CentOS does boast quite a few security/stability improvements, however as a RHEL-based distro, differs quite significantly in the command line and suffers from slightly less frequent package updates. (Could be a good or bad thing depending on your use-case and if it is public facing)

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Pros of CentOS
Pros of Debian
  • 14
    Stable
  • 7
    Reliable
  • 7
    Free to use
  • 5
    Good support
  • 4
    Has epel packages
  • 3
    Great Community
  • 2
    I've moved from gentoo to centos
  • 1
    好用
  • 50
    Massively supported
  • 46
    Stable
  • 18
    Reliable
  • 7
    Turnkey linux use it
  • 7
    Aptitude
  • 5
    It is free
  • 5
    Customizable
  • 4
    Works on all architectures

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Cons of CentOS
Cons of Debian
    Be the first to leave a con
    • 9
      Old versions of software
    • 1
      Can be difficult to set up on vanilla Debian

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    What is CentOS?

    The CentOS Project is a community-driven free software effort focused on delivering a robust open source ecosystem. For users, we offer a consistent manageable platform that suits a wide variety of deployments. For open source communities, we offer a solid, predictable base to build upon, along with extensive resources to build, test, release, and maintain their code.

    What is Debian?

    Debian systems currently use the Linux kernel or the FreeBSD kernel. Linux is a piece of software started by Linus Torvalds and supported by thousands of programmers worldwide. FreeBSD is an operating system including a kernel and other software.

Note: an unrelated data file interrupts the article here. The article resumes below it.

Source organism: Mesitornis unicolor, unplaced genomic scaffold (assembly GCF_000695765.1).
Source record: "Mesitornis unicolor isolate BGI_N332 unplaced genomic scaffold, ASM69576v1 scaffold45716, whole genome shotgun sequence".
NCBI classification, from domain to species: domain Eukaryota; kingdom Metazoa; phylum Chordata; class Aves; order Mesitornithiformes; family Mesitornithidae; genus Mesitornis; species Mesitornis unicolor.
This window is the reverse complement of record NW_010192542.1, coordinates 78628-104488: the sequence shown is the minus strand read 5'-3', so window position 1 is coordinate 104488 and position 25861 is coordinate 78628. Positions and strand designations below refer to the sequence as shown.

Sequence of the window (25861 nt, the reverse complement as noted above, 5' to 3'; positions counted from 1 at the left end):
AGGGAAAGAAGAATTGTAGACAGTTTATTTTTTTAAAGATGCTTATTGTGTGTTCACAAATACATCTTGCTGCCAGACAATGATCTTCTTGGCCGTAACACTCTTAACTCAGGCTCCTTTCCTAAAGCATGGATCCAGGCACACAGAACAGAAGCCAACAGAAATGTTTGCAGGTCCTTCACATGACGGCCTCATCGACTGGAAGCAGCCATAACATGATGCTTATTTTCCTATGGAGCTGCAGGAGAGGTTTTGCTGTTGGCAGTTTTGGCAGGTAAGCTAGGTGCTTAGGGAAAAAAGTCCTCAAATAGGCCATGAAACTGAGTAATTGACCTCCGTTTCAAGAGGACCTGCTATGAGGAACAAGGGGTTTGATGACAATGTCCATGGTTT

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    What companies use CentOS?
    What companies use Debian?
    See which teams inside your own company are using CentOS or Debian.
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    What tools integrate with CentOS?
    What tools integrate with Debian?

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    Blog Posts

    What are some alternatives to CentOS and Debian?
    Ubuntu
    Ubuntu is an ancient African word meaning ‘humanity to others’. It also means ‘I am what I am because of who we all are’. The Ubuntu operating system brings the spirit of Ubuntu to the world of computers.
    Fedora
    Fedora is a Linux-based operating system that provides users with access to the latest free and open source software, in a stable, secure and easy to manage form. Fedora is the largest of many free software creations of the Fedora Project. Because of its predominance, the word "Fedora" is often used interchangeably to mean both the Fedora Project and the Fedora operating system.
    Amazon Linux
    The Amazon Linux AMI is a supported and maintained Linux image provided by Amazon Web Services for use on Amazon Elastic Compute Cloud (Amazon EC2).
    openSUSE
    The openSUSE project is a worldwide effort that promotes the use of Linux everywhere. openSUSE creates one of the world's best Linux distributions, working together in an open, transparent and friendly manner as part of the worldwide Free and Open Source Software community.
    Linux
    A clone of the operating system Unix, written from scratch by Linus Torvalds with assistance from a loosely-knit team of hackers across the Net. It aims towards POSIX and Single UNIX Specification compliance.
    See all alternatives